Japanese take steps to ease fears about exported vehicles

Rick Kranz is product editor for Automotive News.

Honda, Nissan and Toyota -- concerned that Americans might steer clear of vehicles assembled in Japan amid the country's nuclear power crisis -- are taking steps to ease those fears.

Three Japanese automakers announced that every measure was being taken to assure that each vehicle headed to the United States would be safe from radiation that could create a heath risk. Vehicles that could potentially harm shippers, dealers and eventually consumers would not be exported here.

One of Nissan's ports was the target of the destruction. A photograph with hundreds of Nissan vehicles tossed around like toys by the tsunami was seen on web sites, and the front page of Automotive News. But the bigger issue was Nissan's proximity to the damaged nuclear reactor.

"We know just from some media reports and also from some of the chatter in the market that there has been a question on consumers' minds about whether manufacturers would be doing anything to ensure that the cars coming in are safe in terms of radioactive material," Dave Reuter, vice president of corporate communications for Nissan North America, said in a telephone interview.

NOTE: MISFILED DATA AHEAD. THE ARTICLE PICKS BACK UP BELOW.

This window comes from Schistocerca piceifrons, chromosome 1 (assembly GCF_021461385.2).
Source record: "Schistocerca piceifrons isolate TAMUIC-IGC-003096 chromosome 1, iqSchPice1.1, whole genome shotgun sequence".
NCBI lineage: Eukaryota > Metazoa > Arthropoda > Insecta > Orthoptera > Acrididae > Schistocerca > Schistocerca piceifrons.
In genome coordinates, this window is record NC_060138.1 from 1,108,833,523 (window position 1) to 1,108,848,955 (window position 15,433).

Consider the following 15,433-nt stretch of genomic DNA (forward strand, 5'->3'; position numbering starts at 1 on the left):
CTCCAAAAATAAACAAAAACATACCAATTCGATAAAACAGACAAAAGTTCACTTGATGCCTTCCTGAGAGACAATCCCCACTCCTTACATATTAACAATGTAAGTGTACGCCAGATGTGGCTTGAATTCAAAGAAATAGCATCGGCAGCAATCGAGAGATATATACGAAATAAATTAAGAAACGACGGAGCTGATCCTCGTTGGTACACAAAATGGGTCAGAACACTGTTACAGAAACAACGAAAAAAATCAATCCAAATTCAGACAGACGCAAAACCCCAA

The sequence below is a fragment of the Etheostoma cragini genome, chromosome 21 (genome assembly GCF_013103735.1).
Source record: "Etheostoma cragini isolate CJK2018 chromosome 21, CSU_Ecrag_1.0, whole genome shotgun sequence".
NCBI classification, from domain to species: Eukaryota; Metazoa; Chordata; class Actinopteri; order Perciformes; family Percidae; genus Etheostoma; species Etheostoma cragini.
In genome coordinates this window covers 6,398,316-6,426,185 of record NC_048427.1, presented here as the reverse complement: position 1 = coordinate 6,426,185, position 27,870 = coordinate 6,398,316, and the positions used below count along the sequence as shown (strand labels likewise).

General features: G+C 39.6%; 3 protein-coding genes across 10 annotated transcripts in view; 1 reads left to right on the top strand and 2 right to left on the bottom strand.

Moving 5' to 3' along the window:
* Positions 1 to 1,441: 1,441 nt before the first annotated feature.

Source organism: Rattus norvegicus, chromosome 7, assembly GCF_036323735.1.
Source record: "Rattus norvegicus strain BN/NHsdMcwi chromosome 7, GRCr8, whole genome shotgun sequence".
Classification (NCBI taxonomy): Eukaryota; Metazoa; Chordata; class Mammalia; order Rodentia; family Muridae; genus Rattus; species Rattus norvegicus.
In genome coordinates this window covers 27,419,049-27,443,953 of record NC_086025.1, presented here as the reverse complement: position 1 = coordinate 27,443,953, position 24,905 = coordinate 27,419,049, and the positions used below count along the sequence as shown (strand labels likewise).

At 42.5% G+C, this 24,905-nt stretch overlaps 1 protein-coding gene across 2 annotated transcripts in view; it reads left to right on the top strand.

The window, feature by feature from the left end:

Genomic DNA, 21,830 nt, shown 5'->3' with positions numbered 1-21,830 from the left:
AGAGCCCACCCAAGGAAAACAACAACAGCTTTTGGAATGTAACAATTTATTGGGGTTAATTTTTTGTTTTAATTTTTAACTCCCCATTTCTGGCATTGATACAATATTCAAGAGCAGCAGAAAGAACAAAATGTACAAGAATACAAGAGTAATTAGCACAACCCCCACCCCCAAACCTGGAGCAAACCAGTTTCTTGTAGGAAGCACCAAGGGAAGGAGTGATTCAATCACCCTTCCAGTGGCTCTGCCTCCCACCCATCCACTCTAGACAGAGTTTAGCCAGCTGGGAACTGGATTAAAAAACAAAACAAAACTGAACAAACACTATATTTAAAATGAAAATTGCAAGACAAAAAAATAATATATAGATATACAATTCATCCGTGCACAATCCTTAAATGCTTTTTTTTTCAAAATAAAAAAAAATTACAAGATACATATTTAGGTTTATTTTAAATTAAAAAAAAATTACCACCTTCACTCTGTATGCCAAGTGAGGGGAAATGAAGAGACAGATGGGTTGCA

"There is obviously a lot of misinformation going on. What we have done is initiated monitoring of our ports and our vehicles to ensure that anything made in Japan is going to be safe in terms of traces of radioactive material."

Reuter said "the products that are coming from Nissan will remain within globally accepted safety standards with respect to radioactive material. We are taking every measure possible to make sure that we are not bringing anything into the country."

The measures should ease the concerns of U.S. dealers and buyers.

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